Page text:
Due to the opacity of the culture in the presence of the metal oxides, the abundance of Shewanella in the different cultures was determined by q-PCR. The increase of cellular abundance was monitored through the increase of genome number that has been measured according to the increase of the number of 16 S rDNA genes. On cultures with nitrate as electron acceptor, both OD600 and 16 S rDNA genes number were determined during growth. Optical density appeared to be correlated with the log of 16 S rDNA genes, with a R2 of 0.95. Real time PCR reactions (20 μL) contained 2 μL of diluted culture (1:10) in molecular biology grade water (5PRIME), 0.5 μM of each 16 S primer (see Table S1 in the supplemental material) and 10 μL of SsoAdvancedTM SYBR® Green Supermix (Biorad Lab, USA) and were performed in duplicate on CFX96 Real Time System (C1000 thermal cycler, Bio-Rad Lab, USA) with the following reaction parameters: 2 min at 98 °C, 30 amplification cycles with 5 sec at 98 °C, 10 sec at 57 °C, 20 sec at 72 °C, followed by the melting curve step (between 65 °C to 95 °C, increase of 0.5 °C with a time step of 5 sec) to check the specificity of the amplification product. The absolute quantifications were performed with a standard curve obtained from the dilutions of a DNA plasmid, harboring a ribosomic gene of known concentration as described previously53.

The nitrite and nitrate concentrations during growth were measured on an Auto-Analyzer according to Treguer and Le Corre instruction’s54. The threshold concentration for nitrate or nitrite is 0.2 μM. The dissolved manganese (Mn2+) assay was carried out by colorimetry following the protocol of Chin et al., (1992) with a threshold concentration of 1 μM55.

RNA extraction

The samplings for RNA extractions were carried out at three points of the time series: the early exponential phase, the exponential phase and at the beginning of the stationary phase of growth. Fifteen milliliters of culture were centrifuged for 15 min at 4500 rpm. Cell pellets were suspended in 350 μL of RLT buffer of RNeasy® kit (Qiagen) containing 3.5 μL (1%) of 2-Mercaptoethanol (Aldrich) and were frozen in liquid nitrogen and then conserved at −80 °C until extraction. Then, the total RNA was purified using RNeasy® Mini QIAcube Kit (Qiagen) using the protocol “Purification of total RNA from animal tissues and cells” (eluted in 30 μL, molecular biology grade water) and the DNA contamination was removed using the TURBO DNA-freeTM kit (Ambion® by Life TechnologiesTM) according to the manufacturer’s instructions. The RNA quantification and ratio 260/230 and 260/280 were measured by spectrophotometry (NanoDrop 2000c Thermo Scientific). The absence of DNA contamination was verified on RNA samples by PCR in RT conditions (1 ng of total RNA per reaction) on the mtrF gene (as described below).


Reverse transcription reactions were carried out on 1 ng of total RNA using SuperScriptTM III Reverse Transcriptase (Life technologies) with a random primer (250 ng per reaction) according to the manufacturer’s instructions. Dilutions of 1:10 of synthesized cDNAs were used for Q-PCR. The q-PCR primers are listed in Table S1 in the supplemental material. The primers were chosen according to the bibliography and modified according to the sequence of our strain or were newly designed with the help of a primer-designing tool (Primer3 and BLAST, NCBI). For standard curve elaboration, the fragments of genes were amplified. The PCR reactions (20 μL) contained 5 ng DNA of S. algae C6G3, 1.25 μM of each primer and 10 μL of Taq’Ozyme Purple Mix 2 (Ozyme) with the following reaction parameters: 2 min at 98 °C, 30 amplifications cycles with 30 sec at 98 °C, 30 sec at 50 °C or 60 °C, 30 sec at 72 °C and ended with 5 min at 72 °C. Each q(RT)-PCR reaction (20 μL) contained 2 μL of cDNAs, 0.5 μM of each primer and 10 μL of SsoAdvancedTM SYBR® Green Supermix (Biorad) and was performed in duplicate on CFX96 Real Time System with the following reaction parameters: 30 sec at 98 °C, 35 two-step amplifications cycles with 5 sec at 98 °C and 10 sec at 62 °C or 58 °C, followed by a melting curve step to verify the specificity of the amplification product. DNA fragments were cloned into pGEMT vector (Promega) and checked by sequencing. The genes detected with RAST56 and JGI IMG/ER57,58 platforms are identified with the accession number of the JGI IMG/ER platform. After purification, the plasmid concentrations were determined by spectrophotometry and used to make the range dilution for the absolute quantification. The starting quantity (SQ) was determined using Bio-Rad CFX Manager 2.1 software and transformed into copies per milliliter of culture according to the sample dilutions. The quantification of the level of expression of the housekeeping gene (rpoD) encoding for a σ70 subunit of the RNA polymerase was used to normalize the gene expression. The normalized gene expression was averaged, and the significance of differences in expression was tested with the t-test (XLSTAT version 2010.5.02) and compared.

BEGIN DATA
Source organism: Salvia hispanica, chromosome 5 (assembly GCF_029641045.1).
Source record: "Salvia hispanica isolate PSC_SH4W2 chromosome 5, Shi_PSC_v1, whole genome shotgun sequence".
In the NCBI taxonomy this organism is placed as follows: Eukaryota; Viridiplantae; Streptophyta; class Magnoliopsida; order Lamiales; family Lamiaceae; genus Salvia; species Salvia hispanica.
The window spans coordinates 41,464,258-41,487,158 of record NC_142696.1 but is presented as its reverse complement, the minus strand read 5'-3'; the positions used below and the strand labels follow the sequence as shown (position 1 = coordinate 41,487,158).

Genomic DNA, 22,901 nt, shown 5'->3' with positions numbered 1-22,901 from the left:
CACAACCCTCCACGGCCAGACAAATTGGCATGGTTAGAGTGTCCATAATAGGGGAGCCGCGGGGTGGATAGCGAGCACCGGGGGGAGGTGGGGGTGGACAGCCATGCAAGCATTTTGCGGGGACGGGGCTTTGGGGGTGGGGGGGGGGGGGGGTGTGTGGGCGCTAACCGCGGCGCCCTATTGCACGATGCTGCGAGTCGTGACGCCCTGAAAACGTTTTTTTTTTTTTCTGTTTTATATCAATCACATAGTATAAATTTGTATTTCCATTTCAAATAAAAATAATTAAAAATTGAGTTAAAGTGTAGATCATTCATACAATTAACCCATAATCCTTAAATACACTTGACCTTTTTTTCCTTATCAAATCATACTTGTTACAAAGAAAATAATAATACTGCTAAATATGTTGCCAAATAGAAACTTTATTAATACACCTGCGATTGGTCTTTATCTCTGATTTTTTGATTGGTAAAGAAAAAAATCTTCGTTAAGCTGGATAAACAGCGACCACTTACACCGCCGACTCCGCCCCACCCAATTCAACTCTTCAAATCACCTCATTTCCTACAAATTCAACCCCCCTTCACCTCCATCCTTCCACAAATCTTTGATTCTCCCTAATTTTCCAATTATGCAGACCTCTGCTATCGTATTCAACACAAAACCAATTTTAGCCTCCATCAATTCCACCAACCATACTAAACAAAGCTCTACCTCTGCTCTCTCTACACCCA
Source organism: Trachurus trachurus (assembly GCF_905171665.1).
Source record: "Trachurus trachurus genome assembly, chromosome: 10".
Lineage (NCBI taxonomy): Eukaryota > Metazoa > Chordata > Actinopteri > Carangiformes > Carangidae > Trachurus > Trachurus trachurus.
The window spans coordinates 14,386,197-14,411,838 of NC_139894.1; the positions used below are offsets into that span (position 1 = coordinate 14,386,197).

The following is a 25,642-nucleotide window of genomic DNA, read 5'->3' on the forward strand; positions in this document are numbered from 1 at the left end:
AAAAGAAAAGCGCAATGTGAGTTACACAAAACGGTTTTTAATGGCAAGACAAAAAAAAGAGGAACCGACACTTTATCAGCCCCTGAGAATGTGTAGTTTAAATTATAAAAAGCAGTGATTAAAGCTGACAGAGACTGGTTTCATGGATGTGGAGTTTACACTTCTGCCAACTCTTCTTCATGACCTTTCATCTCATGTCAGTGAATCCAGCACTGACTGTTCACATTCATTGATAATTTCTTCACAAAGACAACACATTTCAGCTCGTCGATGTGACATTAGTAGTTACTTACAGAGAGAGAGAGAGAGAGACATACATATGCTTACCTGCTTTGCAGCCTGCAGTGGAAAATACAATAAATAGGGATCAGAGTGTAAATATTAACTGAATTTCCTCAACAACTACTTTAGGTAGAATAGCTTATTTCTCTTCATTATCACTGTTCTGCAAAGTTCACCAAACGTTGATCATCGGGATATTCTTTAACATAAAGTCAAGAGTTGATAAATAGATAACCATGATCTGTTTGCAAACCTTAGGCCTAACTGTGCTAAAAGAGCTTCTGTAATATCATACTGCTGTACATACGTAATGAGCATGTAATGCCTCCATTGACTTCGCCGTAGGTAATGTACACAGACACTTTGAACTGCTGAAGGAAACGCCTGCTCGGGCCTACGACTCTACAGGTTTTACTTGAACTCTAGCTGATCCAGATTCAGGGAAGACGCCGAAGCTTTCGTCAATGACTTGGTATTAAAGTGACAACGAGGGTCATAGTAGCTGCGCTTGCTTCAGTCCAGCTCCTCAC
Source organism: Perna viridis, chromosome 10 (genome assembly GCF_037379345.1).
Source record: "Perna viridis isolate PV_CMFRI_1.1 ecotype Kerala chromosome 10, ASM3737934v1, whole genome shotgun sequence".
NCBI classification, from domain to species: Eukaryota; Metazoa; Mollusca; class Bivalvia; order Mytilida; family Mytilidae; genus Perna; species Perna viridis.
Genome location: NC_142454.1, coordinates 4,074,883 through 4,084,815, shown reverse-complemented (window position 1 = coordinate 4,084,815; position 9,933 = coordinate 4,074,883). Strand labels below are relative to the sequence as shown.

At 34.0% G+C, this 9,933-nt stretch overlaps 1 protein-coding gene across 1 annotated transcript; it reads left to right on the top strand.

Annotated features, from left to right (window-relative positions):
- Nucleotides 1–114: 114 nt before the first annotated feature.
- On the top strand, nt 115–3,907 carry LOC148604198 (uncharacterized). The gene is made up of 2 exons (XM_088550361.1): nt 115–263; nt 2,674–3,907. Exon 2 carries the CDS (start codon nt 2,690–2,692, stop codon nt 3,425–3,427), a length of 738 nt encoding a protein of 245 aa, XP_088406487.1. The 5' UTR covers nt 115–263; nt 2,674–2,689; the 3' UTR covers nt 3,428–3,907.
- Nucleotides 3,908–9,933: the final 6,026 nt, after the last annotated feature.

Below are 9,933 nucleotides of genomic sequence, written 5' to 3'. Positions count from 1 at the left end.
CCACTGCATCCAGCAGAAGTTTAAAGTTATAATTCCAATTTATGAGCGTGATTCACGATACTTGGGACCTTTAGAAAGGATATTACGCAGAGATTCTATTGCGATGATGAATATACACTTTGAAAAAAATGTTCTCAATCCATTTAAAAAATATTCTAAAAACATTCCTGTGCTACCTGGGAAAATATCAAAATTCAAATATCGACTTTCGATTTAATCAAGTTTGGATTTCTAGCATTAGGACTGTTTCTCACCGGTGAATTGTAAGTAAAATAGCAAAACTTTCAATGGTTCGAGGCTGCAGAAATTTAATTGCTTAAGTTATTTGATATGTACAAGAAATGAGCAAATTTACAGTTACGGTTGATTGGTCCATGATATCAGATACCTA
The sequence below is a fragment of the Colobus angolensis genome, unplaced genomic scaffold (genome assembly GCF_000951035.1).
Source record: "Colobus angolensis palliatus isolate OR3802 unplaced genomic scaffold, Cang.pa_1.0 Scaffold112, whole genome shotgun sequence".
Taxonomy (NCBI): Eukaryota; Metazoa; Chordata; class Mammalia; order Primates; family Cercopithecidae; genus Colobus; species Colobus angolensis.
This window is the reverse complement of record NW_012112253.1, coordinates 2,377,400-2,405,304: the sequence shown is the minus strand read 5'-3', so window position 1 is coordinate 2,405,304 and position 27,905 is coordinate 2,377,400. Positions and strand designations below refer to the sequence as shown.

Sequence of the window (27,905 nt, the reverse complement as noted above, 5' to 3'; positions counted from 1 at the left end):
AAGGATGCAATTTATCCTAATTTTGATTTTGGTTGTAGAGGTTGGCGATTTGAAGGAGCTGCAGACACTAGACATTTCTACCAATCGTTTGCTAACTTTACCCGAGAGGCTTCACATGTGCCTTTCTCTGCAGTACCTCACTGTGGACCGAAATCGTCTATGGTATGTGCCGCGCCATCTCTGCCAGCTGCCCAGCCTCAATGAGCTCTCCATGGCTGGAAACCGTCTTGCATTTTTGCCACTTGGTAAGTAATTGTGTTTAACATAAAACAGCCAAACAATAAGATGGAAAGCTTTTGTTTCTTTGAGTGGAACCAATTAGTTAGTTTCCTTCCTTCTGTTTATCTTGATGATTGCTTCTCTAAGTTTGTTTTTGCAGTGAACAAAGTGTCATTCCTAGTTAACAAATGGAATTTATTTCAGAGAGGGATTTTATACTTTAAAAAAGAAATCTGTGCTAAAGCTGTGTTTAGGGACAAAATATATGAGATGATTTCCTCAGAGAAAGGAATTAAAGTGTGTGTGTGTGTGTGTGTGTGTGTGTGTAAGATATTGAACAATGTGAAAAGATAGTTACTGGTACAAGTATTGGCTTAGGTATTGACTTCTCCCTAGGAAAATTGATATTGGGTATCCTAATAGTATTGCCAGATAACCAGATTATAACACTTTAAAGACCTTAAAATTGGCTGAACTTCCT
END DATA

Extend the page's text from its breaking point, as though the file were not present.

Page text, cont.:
Enzymatic activities

Cells of S. algae C6G3 were grown anaerobically as described above until the end of the exponential phase of growth. For crude extract preparation, cells were harvested, washed three times in 10 mM TRIS-HCl buffer pH8 containing 86 mM of NaCl and 50 mM of MgSO4. Pellets were re-suspended in 50 mM TRIS buffer (pH8) and were disrupted by French press and centrifuged 15 minutes at 13 000 rpm. The crude extract corresponds to the recovered supernatant. The nitrate and nitrite reductase activities present in crude extracts were measured spectrophotometrically at 28 °C by following the oxidation of reduced benzyl viologen at 600 nm coupled to the reduction of nitrate or nitrite, respectively59. Activities were expressed as μmol of reduced NO3 or NO2/min/mg proteins. Protein concentrations were estimated by BioRad Protein assay.

Additional Information

How to cite this article: Aigle, A. et al. Physiological and transcriptional approaches reveal connection between nitrogen and manganese cycles in Shewanella algae C6G3. Sci. Rep. 7, 44725; doi: 10.1038/srep44725 (2017).